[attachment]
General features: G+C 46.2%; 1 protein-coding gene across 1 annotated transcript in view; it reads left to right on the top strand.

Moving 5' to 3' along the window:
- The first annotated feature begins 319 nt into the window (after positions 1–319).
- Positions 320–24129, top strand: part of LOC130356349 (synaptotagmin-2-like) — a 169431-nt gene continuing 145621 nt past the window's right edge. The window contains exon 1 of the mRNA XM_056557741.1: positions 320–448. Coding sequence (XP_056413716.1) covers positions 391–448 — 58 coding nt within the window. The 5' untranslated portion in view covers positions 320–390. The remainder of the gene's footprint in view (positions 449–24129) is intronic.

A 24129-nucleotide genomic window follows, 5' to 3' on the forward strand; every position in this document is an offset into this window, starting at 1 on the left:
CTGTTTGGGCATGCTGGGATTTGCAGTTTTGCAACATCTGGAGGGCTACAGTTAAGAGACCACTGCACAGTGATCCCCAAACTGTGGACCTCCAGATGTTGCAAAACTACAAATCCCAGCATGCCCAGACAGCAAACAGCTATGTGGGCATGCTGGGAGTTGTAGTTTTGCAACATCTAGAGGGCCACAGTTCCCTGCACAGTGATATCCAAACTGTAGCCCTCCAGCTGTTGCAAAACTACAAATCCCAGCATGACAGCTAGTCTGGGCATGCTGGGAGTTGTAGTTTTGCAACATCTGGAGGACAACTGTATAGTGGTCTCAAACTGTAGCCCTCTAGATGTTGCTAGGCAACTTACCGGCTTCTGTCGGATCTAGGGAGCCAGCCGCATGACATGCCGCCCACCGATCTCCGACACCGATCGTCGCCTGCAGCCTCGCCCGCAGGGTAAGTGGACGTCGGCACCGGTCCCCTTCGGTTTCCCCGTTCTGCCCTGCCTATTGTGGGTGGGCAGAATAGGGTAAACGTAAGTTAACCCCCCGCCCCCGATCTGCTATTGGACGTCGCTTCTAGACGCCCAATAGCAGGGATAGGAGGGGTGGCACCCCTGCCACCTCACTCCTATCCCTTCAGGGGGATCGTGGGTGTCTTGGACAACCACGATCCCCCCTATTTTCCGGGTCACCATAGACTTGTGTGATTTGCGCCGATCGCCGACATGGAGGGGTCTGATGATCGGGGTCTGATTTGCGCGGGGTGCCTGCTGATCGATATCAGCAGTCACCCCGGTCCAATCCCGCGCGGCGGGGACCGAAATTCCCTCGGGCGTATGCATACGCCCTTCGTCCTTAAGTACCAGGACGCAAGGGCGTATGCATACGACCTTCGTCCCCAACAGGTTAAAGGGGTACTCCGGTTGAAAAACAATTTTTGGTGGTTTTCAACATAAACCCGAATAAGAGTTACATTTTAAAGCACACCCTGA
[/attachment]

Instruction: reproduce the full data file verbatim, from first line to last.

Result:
General features: G+C 46.2%; 1 protein-coding gene across 1 annotated transcript in view; it reads left to right on the top strand.

Moving 5' to 3' along the window:
- The first annotated feature begins 319 nt into the window (after positions 1–319).
- Positions 320–24129, top strand: part of LOC130356349 (synaptotagmin-2-like) — a 169431-nt gene continuing 145621 nt past the window's right edge. The window contains exon 1 of the mRNA XM_056557741.1: positions 320–448. Coding sequence (XP_056413716.1) covers positions 391–448 — 58 coding nt within the window. The 5' untranslated portion in view covers positions 320–390. The remainder of the gene's footprint in view (positions 449–24129) is intronic.

A 24129-nucleotide genomic window follows, 5' to 3' on the forward strand; every position in this document is an offset into this window, starting at 1 on the left:
CTGTTTGGGCATGCTGGGATTTGCAGTTTTGCAACATCTGGAGGGCTACAGTTAAGAGACCACTGCACAGTGATCCCCAAACTGTGGACCTCCAGATGTTGCAAAACTACAAATCCCAGCATGCCCAGACAGCAAACAGCTATGTGGGCATGCTGGGAGTTGTAGTTTTGCAACATCTAGAGGGCCACAGTTCCCTGCACAGTGATATCCAAACTGTAGCCCTCCAGCTGTTGCAAAACTACAAATCCCAGCATGACAGCTAGTCTGGGCATGCTGGGAGTTGTAGTTTTGCAACATCTGGAGGACAACTGTATAGTGGTCTCAAACTGTAGCCCTCTAGATGTTGCTAGGCAACTTACCGGCTTCTGTCGGATCTAGGGAGCCAGCCGCATGACATGCCGCCCACCGATCTCCGACACCGATCGTCGCCTGCAGCCTCGCCCGCAGGGTAAGTGGACGTCGGCACCGGTCCCCTTCGGTTTCCCCGTTCTGCCCTGCCTATTGTGGGTGGGCAGAATAGGGTAAACGTAAGTTAACCCCCCGCCCCCGATCTGCTATTGGACGTCGCTTCTAGACGCCCAATAGCAGGGATAGGAGGGGTGGCACCCCTGCCACCTCACTCCTATCCCTTCAGGGGGATCGTGGGTGTCTTGGACAACCACGATCCCCCCTATTTTCCGGGTCACCATAGACTTGTGTGATTTGCGCCGATCGCCGACATGGAGGGGTCTGATGATCGGGGTCTGATTTGCGCGGGGTGCCTGCTGATCGATATCAGCAGTCACCCCGGTCCAATCCCGCGCGGCGGGGACCGAAATTCCCTCGGGCGTATGCATACGCCCTTCGTCCTTAAGTACCAGGACGCAAGGGCGTATGCATACGACCTTCGTCCCCAACAGGTTAAAGGGGTACTCCGGTTGAAAAACAATTTTTGGTGGTTTTCAACATAAACCCGAATAAGAGTTACATTTTAAAGCACACCCTGA